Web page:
Monthly Archives: March 2015

Four Years Later


“I don’t know, I guess it’s confusing to suddenly be part of someone’s life. It’s like walking into a movie halfway through, and no one will tell you what the first part was about. You have to feel your way around and try to figure out each little piece of the story and hope you at least kind of have it right.”

Sarah tapped her pen on top of the yellow notepad.

“Do you want to be in the middle of the story? Do you want to figure it out?”

He paused.

“No, not really.”

“Well, what do you want?”

“Shit, Sarah. I don’t know. I just want to feel like I matter. I want to feel like I have a reason for being here. I want to feel like I accomplished something at the end of the day.”

“Do you want to feel like that with Bridget?”

“Not really.”

“Then why are you still there?”

“Because I said I would be.”

“So you’re saying that you’re willing to continue to sacrifice your own well-being because you’re a man of your word. Is that right?”

“I guess so. Yes. That’s what I’m saying.”

The table clock ticked twice in their silence and then buzzed. Sarah reached over and turned it off. She leaned forward with her elbows on the notepad in her lap and hands clasped in front of her.

“Matthew, you either have to decide to be happy with where you are or take steps to change the situation. Otherwise, you’re always going to be right where you are, feeling exactly as you feel right now. I don’t want that for you. But you are the only one who can change how you feel. You’re in total control of that. It isn’t up to Bridget to make you happy. You have to make you happy.”

“I know.”

“I’m not sure that you do, because week after week you come back and sit with me for 45 minutes and we talk in circles. You aren’t willing to change the situation or how you think and feel about the situation, and honestly, I don’t think this is helping.”

“Are you telling me not to come back here?”

“No. But I want to know why you want to come back.”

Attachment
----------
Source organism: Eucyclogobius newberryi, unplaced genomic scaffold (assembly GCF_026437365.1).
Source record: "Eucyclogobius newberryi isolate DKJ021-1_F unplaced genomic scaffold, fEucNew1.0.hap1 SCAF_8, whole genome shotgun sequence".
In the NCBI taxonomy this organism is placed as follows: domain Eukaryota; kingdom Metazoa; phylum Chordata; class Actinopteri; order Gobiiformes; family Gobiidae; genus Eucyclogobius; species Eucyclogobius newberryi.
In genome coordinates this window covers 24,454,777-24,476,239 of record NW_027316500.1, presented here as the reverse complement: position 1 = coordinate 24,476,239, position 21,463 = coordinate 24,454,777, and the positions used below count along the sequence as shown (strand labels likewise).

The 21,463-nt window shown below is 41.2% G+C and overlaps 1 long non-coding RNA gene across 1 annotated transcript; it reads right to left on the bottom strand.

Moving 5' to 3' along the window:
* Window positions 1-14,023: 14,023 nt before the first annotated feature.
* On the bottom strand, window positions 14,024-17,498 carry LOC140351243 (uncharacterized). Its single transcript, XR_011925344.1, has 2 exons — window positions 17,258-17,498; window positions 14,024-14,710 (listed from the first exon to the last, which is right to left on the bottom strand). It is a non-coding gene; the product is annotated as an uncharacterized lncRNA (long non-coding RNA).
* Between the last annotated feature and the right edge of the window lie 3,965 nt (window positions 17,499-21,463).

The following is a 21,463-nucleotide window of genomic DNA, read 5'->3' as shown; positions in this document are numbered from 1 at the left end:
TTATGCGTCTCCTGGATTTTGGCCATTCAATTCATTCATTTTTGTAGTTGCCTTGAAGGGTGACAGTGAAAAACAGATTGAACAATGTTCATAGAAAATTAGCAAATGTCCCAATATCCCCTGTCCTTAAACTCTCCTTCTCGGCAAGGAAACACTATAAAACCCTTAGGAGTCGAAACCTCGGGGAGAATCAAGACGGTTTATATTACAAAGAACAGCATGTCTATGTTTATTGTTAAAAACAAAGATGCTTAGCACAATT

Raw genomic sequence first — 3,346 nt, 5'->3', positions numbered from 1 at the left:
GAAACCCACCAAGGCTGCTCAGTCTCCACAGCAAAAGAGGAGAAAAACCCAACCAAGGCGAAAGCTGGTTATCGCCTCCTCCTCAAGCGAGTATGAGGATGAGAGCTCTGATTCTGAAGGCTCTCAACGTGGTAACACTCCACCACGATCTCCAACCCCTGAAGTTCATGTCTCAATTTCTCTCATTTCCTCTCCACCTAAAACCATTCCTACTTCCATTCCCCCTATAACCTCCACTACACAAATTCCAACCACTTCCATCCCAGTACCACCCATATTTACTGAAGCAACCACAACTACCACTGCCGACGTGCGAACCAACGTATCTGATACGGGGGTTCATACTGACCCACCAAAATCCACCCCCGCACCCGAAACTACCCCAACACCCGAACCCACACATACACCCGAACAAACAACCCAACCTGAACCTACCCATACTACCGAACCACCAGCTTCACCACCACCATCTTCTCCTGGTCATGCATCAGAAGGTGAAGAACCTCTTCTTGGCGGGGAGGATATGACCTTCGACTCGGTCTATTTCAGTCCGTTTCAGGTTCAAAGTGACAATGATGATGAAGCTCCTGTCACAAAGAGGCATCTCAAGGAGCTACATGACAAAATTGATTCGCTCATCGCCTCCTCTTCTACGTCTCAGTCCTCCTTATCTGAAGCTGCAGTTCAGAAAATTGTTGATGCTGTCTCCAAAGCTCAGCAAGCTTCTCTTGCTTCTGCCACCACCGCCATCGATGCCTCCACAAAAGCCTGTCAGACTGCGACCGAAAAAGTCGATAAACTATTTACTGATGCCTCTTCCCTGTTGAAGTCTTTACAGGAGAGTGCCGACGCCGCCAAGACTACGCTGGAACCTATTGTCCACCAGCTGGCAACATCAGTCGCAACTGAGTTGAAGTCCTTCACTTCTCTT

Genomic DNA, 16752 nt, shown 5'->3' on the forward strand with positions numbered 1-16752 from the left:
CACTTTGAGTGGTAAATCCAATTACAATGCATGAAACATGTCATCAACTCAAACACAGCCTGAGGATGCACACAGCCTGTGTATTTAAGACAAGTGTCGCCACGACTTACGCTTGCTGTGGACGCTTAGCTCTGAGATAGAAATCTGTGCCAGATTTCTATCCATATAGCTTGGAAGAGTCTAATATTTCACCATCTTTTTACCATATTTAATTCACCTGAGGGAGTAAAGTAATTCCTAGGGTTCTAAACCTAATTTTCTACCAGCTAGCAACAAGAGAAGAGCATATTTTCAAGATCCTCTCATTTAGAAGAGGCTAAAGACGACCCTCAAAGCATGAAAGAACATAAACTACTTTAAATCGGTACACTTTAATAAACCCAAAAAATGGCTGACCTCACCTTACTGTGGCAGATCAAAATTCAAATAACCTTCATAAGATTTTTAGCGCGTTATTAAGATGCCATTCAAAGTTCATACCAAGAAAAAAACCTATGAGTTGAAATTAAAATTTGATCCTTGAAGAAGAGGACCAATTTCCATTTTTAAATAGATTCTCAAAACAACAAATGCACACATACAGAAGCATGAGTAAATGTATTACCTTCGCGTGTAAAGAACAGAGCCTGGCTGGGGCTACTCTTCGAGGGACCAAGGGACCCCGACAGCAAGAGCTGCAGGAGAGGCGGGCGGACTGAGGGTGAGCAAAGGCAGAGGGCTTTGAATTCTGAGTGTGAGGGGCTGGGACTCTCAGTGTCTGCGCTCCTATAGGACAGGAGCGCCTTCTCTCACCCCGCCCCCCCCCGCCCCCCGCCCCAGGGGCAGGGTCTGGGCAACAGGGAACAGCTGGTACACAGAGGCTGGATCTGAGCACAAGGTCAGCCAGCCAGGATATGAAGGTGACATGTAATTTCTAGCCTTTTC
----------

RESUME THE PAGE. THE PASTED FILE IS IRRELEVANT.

“You listen.”

“You pay me to listen.”

“True. But I think you would listen anyway.”


“So see you next week?”

“Same time, same place. But Matthew, would you please just think about what I said? Let’s go back to making the game plan for getting happy. Let’s do that. We can do this, together, but I need you to participate and not just vent.”

“Okay. Next week.”

“Come prepared. We’re putting a plan in place.”

“Yes, ma’am.”

Bridget’s Last Stand


“Why didn’t you tell me?”
“I didn’t think you cared.”
“Why wouldn’t I care? Seriously? Why would you think that?”

He shrugged ever so slightly, and then he walked away. She watched him go, and she didn’t say a word. But he did not hang his head. His stride was long and purposeful, as though he had made his point, and the sun setting to his right cast an amber glow and long shadow that she would always, always remember.

And then he stopped suddenly and put his right hand up, pointing to the heavens.

“This is over. This is it. We’re not doing this anymore.”

She nodded, affirming agreement to herself but certainly not to him. She watched him shake his head slowly from side-to-side, put his hand down, and stand facing away for three beats before turning full to face her one final time.

“This is what you wanted all along, isn’t it?”
“You meant it to be like this, didn’t you?”
“No, I did not.”

He rushed her now, his face angry and red and twisted, but she stood her ground. For years and years she had feared what might happen, what could be, but she didn’t feel that anymore. She stood her ground and waited, braced and ready.

Struck & Stuck


She couldn’t have possibly known.

But what Bridget could see with her own always-suspicious eyes told the story far better than the words which came from his perfect and forever smile-stretched mouth.

He grinned and said he was happy. He told all who would listen that he had everything he needed, all that he wanted, and far more than he ever expected. He was grateful and humble and loved, and he said over and over again that he was happy. Happy. Happy.

Yet there he sat, the rain flooding his face and drenching his gorgeous, thick hair. He sat there soaking it in, water running down his chest and into his shoes. It came down so heavily that she couldn’t make out if he was still smiling, but by his posture she suspected not. What an odd sight for someone like him.

She should have known.